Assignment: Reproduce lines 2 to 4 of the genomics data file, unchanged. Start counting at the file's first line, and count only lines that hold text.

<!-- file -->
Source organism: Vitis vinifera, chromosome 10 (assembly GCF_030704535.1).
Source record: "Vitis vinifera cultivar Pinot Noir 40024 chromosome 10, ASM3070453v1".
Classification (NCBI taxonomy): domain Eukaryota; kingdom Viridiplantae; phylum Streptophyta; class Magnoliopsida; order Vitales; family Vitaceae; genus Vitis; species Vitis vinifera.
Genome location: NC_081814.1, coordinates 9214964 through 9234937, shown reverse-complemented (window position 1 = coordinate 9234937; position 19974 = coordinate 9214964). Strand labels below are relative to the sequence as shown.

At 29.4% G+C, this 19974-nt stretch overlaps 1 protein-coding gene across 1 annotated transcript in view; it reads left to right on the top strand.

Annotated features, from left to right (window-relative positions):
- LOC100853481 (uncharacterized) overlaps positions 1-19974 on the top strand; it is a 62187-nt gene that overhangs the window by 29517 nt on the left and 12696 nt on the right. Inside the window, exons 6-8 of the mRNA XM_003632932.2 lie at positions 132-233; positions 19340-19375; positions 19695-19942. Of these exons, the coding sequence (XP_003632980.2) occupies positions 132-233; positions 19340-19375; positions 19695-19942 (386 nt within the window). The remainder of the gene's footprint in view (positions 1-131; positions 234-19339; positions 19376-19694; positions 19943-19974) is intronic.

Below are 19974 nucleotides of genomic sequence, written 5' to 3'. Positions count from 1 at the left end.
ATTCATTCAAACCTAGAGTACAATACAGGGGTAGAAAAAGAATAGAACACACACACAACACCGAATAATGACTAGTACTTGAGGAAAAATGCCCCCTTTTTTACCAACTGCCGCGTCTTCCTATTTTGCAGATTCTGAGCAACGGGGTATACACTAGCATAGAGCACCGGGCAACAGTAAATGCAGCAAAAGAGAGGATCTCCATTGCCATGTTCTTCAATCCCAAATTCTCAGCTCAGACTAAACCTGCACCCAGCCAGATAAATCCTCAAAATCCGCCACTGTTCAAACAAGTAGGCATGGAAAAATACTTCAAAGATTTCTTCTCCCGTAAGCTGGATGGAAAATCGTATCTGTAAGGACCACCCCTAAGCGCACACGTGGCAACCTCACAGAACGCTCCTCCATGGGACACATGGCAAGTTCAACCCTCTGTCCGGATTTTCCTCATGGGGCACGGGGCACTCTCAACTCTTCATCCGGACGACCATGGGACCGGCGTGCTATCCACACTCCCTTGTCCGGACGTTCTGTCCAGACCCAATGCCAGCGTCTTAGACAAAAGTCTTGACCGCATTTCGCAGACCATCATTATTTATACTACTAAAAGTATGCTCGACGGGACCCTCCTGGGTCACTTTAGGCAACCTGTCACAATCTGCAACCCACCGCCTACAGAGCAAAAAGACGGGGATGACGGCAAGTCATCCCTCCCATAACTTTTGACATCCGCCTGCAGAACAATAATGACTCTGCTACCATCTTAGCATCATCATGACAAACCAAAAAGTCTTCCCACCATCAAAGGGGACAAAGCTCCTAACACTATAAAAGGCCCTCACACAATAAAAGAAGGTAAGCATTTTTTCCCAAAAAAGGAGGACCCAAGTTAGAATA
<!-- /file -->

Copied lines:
Source record: "Vitis vinifera cultivar Pinot Noir 40024 chromosome 10, ASM3070453v1".
Classification (NCBI taxonomy): domain Eukaryota; kingdom Viridiplantae; phylum Streptophyta; class Magnoliopsida; order Vitales; family Vitaceae; genus Vitis; species Vitis vinifera.
Genome location: NC_081814.1, coordinates 9214964 through 9234937, shown reverse-complemented (window position 1 = coordinate 9234937; position 19974 = coordinate 9214964). Strand labels below are relative to the sequence as shown.